Table 3 Correlations between methylation-based CRP scores and circulating log-CRP level, log-IL6 level, peripheral blood leukocyte types, BMI, and smoking score residual among controls only
Table 4 Association between methylation-based CRP scores and risk of total lung cancer and NSCLC risk, overall and stratified by time to diagnosis, CLUE I/II cohort

Survival analysis

We examined whether the mdNLR, methylation-derived immune cell ratios, and CRP Scores were associated with risk of dying of lung cancer among lung cancer cases (Table 5, Fig. 1).

Table 5 Association between immune cell ratios and methylation-based CRP scores and lung cancer-specific mortality among lung cancer cases, CLUE I/II cohort
Fig. 1
figure 1

Survival curves for lung cancer-specific mortality among lung cancer cases in the mdNLR high and low groups (> or ≤ 75% quartiles). Plot adjusted for age, sex, smoking status, methylation-predicted pack-years smoked, BMI, stage, and batch effects

We observed a 47% increased risk of dying for one standard deviation of mdNLR for NSCLC cases (n = 149 cases; HR: 1.47 [1.20, 1.81]). Among the NSCLC cases whose mdNLR was from <  = 10 years before their diagnosis, we found a 73% increased risk of dying for a one standard deviation increase in mdNLR (HR: 1.73 [1.19, 2.51]). In comparison, the risk of dying for a one standard deviation increase in mdNLR was lower among the NSCLC cases whose mdNLR was from 10 to 25 years prior to diagnosis (HR: 1.39 [1.05, 1.85]). Lastly, we observed a 28% increased risk of dying from lung cancer for one standard deviation increase in mdNLR (n = 205 cases deleted 3 cases with person-year = 0 or > 25 years; HR: 1.28 [1.09, 1.50]).

Immune cell ratios for CD4/CD8, NLR, B cell/lymphocyte, T cell/lymphocyte, Mono/lymphocyte, Eos/lymphocyte, CD4nv/lymphocyte, B cell/CD8, CD8/Treg, Bnv/Bmem, CD4nv/CD4mem, CD8nv/CD8mem, and Treg (> 0 vs = 0) were not associated with lung cancer-specific death, except for a 48% increased risk for one standard deviation increase in Neu + Mono/lymphocyte ratio among the NSCLC cases (HR: 1.48 [1.04, 2.11]) and a borderline significant 29% increased risk of dying from lung cancer (HR: 1.29, adjusted CI: [1.00, 1.67]) for one standard deviation increase in Neu + Mono/lymphocyte ratio after multiple comparison adjustments. Furthermore, the three CRP Scores were not associated with lung cancer-specific death.


Our study prospectively assessed predicted immune cell profiles using DNA methylation markers and examined associations between previously identified DNA methylation markers of inflammation and lung cancer risk and survival. Using pre-diagnostic blood samples of lung cancer cases and controls who participated in the CLUE I/II cohorts [23], pre-diagnosis mdNLR was associated with increased risk of NSCLC, and among cases, with total lung cancer and NSCLC lung cancer-specific death. In addition, we built a series of methylation-derived CRP scores to capture individual systemic inflammatory profiles years before lung cancer diagnosis; these scores were inversely associated with risk of lung cancer, especially for NSCLC after adjusting for methylation-predicted pack-years smoked, but not with lung cancer-specific mortality.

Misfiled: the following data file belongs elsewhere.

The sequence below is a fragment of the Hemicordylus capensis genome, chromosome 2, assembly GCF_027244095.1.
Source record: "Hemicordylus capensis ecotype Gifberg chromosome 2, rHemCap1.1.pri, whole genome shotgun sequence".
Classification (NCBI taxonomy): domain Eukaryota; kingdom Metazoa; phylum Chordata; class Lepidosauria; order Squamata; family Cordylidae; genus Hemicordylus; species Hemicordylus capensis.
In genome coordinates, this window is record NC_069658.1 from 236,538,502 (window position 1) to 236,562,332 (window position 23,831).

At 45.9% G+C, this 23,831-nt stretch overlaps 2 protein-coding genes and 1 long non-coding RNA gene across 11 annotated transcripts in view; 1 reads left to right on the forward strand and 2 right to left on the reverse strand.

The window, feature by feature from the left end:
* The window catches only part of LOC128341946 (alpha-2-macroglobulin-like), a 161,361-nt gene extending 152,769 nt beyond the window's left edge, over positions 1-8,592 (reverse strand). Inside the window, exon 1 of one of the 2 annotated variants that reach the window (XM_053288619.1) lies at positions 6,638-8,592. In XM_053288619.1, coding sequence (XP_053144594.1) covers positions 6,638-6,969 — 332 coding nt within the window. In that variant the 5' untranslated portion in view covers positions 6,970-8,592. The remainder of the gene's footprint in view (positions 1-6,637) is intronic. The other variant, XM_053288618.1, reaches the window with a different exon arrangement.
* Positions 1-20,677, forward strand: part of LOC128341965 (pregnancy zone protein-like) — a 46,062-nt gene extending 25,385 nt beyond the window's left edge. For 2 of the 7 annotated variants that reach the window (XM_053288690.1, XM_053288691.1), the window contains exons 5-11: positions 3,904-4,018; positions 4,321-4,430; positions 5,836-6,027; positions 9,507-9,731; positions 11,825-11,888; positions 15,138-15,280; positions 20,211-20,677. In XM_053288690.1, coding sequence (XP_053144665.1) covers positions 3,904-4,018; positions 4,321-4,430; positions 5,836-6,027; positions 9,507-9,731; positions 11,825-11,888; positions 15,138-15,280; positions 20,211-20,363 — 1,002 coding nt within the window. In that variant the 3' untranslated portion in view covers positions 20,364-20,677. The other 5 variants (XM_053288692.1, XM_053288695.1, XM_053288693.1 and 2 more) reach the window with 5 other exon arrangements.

Studies on NLR (calculated from measured WBC differentials) and lung cancer risk and survival typically measure pre-treatment NLR at diagnosis or up to 30 days prior to treatment [28,29,30]. Unlike prior studies, we were able to assess individual systemic inflammation profiles many years prior to diagnosis by using methylation markers of inflammation. Our study is not directly comparable to prior studies since we measured mdNLR using blood samples from subjects with a median of 14 years prior to lung cancer diagnosis. In addition, most cases in our study were diagnosed before the widespread use of immunotherapy. To our knowledge, only one other cohort, the multicenter β-Carotene and Retinol Efficacy Trial (CARET), examined pre-diagnosis mdNLR and lung cancer risk and survival using blood drawn years prior to diagnosis (median 4.7 years) [31, 32]. CARET, a study of heavy smokers, reported a 21% increased risk of lung cancer per one unit increase in mdNLR (OR: 1.21 [1.01, 1.45]), a 30% increased risk of NSCLC for one unit increase in mdNLR (OR: 1.30 [1.03, 1.63], and no association between higher pre-diagnosis mdNLR and risk of developing SCLC (OR: 1.06 [0.77, 1.47]) [31]. Like in CARET, in CLUE I/II we observed a 47% increased risk of NSCLC for a one standard deviation increase in mdNLR (n = 150 pairs; OR: 1.47 [1.08, 2.02]), but in contrast to CARET, we found no statistically significant association for overall lung cancer risk.